A new London-based software house, Ceres Trading Systems Ltd has just been launched on the strength of a software package its founders had developed. The company has four full time directors who have backgrounds in financial management, and who decided that there was a need for integrated application systems in financial institutions. The Swedish Skandinaviska […]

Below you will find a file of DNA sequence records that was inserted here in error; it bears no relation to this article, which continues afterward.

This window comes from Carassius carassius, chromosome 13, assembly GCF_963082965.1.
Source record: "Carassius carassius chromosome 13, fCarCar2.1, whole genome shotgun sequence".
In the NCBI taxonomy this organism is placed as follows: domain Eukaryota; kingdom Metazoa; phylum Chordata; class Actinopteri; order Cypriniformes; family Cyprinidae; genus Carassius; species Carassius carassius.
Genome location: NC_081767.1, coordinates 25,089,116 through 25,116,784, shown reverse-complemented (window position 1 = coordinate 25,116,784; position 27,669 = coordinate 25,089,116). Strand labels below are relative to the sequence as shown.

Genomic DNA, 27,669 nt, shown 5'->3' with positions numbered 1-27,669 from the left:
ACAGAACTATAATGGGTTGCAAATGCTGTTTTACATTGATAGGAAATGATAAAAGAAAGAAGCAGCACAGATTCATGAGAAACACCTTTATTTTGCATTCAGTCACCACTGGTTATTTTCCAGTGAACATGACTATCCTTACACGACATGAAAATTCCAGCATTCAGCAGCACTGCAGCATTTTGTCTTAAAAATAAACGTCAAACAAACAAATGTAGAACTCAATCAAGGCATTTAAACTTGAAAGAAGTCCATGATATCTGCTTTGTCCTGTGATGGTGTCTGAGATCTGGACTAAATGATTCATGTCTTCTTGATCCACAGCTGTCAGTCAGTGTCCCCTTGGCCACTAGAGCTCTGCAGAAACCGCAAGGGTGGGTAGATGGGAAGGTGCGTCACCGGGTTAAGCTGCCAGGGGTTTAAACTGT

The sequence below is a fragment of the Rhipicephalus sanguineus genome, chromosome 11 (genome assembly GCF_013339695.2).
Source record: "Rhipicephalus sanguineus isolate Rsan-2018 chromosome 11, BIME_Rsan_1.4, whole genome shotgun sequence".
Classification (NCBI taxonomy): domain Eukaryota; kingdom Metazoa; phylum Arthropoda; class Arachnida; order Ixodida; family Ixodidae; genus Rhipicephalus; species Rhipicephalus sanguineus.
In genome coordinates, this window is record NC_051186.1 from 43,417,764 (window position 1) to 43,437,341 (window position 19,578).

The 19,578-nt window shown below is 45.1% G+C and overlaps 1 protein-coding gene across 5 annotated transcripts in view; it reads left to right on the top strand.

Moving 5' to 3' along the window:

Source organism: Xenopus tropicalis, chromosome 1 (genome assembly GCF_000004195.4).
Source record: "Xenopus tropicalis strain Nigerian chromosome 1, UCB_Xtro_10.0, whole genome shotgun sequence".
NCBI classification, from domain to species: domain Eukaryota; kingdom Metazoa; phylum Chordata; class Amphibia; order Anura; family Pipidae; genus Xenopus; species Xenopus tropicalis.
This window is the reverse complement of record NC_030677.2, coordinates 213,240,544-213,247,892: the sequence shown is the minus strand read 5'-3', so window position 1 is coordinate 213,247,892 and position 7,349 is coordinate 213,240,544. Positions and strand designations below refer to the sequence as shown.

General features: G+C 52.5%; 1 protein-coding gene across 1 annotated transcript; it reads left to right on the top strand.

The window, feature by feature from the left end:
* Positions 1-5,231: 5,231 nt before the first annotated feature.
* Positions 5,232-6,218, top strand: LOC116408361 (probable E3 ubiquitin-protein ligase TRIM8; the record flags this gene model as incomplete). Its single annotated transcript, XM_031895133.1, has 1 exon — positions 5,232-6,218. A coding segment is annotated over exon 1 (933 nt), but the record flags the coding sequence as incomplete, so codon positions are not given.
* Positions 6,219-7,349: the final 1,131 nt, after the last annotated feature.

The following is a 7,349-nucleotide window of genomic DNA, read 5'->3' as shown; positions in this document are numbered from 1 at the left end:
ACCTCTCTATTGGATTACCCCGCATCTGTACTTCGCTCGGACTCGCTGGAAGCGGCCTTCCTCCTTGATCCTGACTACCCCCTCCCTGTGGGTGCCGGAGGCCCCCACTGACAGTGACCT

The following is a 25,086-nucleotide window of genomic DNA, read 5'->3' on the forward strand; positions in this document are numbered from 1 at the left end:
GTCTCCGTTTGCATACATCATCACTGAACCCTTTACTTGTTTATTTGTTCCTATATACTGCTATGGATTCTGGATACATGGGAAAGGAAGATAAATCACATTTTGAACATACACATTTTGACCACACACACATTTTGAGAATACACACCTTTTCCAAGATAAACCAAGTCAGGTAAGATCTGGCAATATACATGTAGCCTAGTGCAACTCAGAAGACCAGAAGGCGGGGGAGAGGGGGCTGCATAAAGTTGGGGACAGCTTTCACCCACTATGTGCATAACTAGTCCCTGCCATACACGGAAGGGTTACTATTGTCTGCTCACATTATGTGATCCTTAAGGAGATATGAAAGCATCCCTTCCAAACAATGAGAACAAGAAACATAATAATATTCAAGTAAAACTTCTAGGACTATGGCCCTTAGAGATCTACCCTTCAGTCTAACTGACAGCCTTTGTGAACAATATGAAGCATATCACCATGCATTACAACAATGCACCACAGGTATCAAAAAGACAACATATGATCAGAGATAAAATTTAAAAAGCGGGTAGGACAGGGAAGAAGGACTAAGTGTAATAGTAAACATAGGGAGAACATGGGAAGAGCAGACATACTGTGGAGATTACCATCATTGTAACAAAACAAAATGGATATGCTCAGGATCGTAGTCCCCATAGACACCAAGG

A new London-based software house, Ceres Trading Systems Ltd has just been launched on the strength of a software package its founders had developed. The company has four full time directors who have backgrounds in financial management, and who decided that there was a need for integrated application systems in financial institutions. The Swedish Skandinaviska Enskilda Bank group and the Banque de Bruxelles Lambert became interested in the project and, between them put up UKP3m of orders in advance, giving Ceres the capital to research and develop the Ceres Toolkit. Bearing these backers in mind, the toolkit was designed by a staff of 40, using 32-bit technology, to run on VAX/VMS or Sun SunOs systems. The toolkit enables financial institutions to develop their own trading system applications, either by using Ceres technical knowledge, or by using their own in-house engineers. The package consists of the Ceres Kernel, a set of facilities to provide a distributed network system using Ethernet, incorporating dealer workstations linked to servers performing central data management and processing tasks, and offers tools, such as the information, decision, and transaction managers. Because the system integrates applications, it enables users to tackle risk management, rather than simply providing them with information delivery. For example, an end user could design a global composite page using factors in which he is interested using data drawn from services like Reuters and Telerate. The Ceres system is written in C and uses SQL for accessing and updating the Sybase relational database on which it is presently implemented. The toolkit is library-based, and clients are given access to all Ceres libraries, as well as the training and tools necessary to develop realtime programmes. Ceres will offer a maintenance contract for its Kernel but not for customised applications. At present the smallest project for which the company is prepared to bid would have to be worth UKP500,000, and it says it will be bidding for seven or eight contracts in 1989. Its first two customers were given the source code as security against their investment, but Ceres is hoping future clients will not demand the precious source.